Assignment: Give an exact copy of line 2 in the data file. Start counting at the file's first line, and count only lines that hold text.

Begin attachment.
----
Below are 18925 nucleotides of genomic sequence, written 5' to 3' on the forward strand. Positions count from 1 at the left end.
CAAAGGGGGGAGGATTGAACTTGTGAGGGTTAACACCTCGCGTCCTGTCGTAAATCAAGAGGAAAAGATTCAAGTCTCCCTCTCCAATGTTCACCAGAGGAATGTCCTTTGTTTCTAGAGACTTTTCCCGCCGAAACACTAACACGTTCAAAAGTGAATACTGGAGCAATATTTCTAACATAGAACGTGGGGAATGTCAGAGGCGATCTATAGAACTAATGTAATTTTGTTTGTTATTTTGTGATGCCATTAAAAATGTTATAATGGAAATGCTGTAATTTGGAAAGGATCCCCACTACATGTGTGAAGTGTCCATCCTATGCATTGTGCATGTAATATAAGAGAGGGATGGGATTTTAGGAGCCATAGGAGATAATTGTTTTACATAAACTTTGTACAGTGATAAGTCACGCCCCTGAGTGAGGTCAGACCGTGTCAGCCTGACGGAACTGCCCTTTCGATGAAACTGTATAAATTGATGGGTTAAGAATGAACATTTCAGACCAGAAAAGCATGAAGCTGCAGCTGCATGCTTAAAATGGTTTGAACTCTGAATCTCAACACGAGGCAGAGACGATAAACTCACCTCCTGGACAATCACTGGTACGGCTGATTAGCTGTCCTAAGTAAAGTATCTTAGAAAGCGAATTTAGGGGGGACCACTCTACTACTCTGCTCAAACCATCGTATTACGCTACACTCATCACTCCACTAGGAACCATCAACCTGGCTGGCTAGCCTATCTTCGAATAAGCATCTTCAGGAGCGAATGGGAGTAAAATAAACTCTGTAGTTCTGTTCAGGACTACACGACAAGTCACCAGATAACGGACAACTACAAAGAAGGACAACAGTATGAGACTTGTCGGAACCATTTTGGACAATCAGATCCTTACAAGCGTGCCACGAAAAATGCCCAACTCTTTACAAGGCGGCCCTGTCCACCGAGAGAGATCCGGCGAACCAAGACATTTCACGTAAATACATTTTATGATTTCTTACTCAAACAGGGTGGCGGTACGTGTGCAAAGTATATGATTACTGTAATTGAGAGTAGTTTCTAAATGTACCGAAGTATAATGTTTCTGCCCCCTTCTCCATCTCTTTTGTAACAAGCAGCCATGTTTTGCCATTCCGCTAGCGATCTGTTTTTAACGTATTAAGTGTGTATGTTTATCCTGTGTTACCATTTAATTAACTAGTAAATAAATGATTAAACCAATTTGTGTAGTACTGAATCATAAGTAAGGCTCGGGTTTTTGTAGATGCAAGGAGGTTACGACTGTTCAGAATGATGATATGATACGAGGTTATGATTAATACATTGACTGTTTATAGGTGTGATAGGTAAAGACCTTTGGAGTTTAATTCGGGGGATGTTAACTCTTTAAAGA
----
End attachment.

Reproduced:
CAAAGGGGGGAGGATTGAACTTGTGAGGGTTAACACCTCGCGTCCTGTCGTAAATCAAGAGGAAAAGATTCAAGTCTCCCTCTCCAATGTTCACCAGAGGAATGTCCTTTGTTTCTAGAGACTTTTCCCGCCGAAACACTAACACGTTCAAAAGTGAATACTGGAGCAATATTTCTAACATAGAACGTGGGGAATGTCAGAGGCGATCTATAGAACTAATGTAATTTTGTTTGTTATTTTGTGATGCCATTAAAAATGTTATAATGGAAATGCTGTAATTTGGAAAGGATCCCCACTACATGTGTGAAGTGTCCATCCTATGCATTGTGCATGTAATATAAGAGAGGGATGGGATTTTAGGAGCCATAGGAGATAATTGTTTTACATAAACTTTGTACAGTGATAAGTCACGCCCCTGAGTGAGGTCAGACCGTGTCAGCCTGACGGAACTGCCCTTTCGATGAAACTGTATAAATTGATGGGTTAAGAATGAACATTTCAGACCAGAAAAGCATGAAGCTGCAGCTGCATGCTTAAAATGGTTTGAACTCTGAATCTCAACACGAGGCAGAGACGATAAACTCACCTCCTGGACAATCACTGGTACGGCTGATTAGCTGTCCTAAGTAAAGTATCTTAGAAAGCGAATTTAGGGGGGACCACTCTACTACTCTGCTCAAACCATCGTATTACGCTACACTCATCACTCCACTAGGAACCATCAACCTGGCTGGCTAGCCTATCTTCGAATAAGCATCTTCAGGAGCGAATGGGAGTAAAATAAACTCTGTAGTTCTGTTCAGGACTACACGACAAGTCACCAGATAACGGACAACTACAAAGAAGGACAACAGTATGAGACTTGTCGGAACCATTTTGGACAATCAGATCCTTACAAGCGTGCCACGAAAAATGCCCAACTCTTTACAAGGCGGCCCTGTCCACCGAGAGAGATCCGGCGAACCAAGACATTTCACGTAAATACATTTTATGATTTCTTACTCAAACAGGGTGGCGGTACGTGTGCAAAGTATATGATTACTGTAATTGAGAGTAGTTTCTAAATGTACCGAAGTATAATGTTTCTGCCCCCTTCTCCATCTCTTTTGTAACAAGCAGCCATGTTTTGCCATTCCGCTAGCGATCTGTTTTTAACGTATTAAGTGTGTATGTTTATCCTGTGTTACCATTTAATTAACTAGTAAATAAATGATTAAACCAATTTGTGTAGTACTGAATCATAAGTAAGGCTCGGGTTTTTGTAGATGCAAGGAGGTTACGACTGTTCAGAATGATGATATGATACGAGGTTATGATTAATACATTGACTGTTTATAGGTGTGATAGGTAAAGACCTTTGGAGTTTAATTCGGGGGATGTTAACTCTTTAAAGA